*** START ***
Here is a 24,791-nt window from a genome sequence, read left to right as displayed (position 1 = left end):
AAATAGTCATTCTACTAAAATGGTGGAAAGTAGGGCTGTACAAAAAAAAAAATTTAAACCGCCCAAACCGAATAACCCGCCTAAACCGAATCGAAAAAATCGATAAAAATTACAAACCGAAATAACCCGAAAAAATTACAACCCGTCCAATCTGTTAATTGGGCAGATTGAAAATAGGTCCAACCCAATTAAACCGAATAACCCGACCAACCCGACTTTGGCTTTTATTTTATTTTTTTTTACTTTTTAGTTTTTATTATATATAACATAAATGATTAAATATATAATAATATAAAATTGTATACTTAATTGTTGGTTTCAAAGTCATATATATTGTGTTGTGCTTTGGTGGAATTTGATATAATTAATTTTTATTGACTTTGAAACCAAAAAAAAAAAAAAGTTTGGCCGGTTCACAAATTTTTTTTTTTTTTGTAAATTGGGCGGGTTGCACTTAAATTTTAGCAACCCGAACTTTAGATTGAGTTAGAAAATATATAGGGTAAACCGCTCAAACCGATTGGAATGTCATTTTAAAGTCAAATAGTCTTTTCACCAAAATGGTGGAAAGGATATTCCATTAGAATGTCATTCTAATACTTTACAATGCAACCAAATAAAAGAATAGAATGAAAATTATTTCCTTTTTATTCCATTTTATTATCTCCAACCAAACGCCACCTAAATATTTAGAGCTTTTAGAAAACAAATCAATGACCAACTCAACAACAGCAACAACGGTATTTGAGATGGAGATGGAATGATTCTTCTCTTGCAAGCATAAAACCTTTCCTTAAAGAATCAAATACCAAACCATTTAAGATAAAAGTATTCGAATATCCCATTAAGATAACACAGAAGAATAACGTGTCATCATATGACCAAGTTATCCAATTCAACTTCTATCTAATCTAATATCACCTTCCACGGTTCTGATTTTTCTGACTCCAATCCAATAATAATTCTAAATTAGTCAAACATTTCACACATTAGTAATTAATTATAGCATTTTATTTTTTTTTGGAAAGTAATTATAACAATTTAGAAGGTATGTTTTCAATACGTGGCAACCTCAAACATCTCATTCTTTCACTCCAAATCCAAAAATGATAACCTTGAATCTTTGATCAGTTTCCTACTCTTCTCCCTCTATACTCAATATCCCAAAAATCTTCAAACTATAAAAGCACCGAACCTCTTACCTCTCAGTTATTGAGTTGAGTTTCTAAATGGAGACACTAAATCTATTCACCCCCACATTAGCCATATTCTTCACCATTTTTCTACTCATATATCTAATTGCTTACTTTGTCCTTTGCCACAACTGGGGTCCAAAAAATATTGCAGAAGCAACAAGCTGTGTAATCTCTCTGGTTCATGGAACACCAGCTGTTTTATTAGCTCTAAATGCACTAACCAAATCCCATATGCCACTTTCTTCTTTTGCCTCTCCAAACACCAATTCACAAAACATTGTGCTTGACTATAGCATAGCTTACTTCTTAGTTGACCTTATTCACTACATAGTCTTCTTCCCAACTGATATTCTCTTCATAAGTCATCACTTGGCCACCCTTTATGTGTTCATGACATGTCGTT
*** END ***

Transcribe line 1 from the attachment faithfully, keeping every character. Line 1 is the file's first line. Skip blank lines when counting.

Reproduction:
Here is a 24,791-nt window from a genome sequence, read left to right as displayed (position 1 = left end):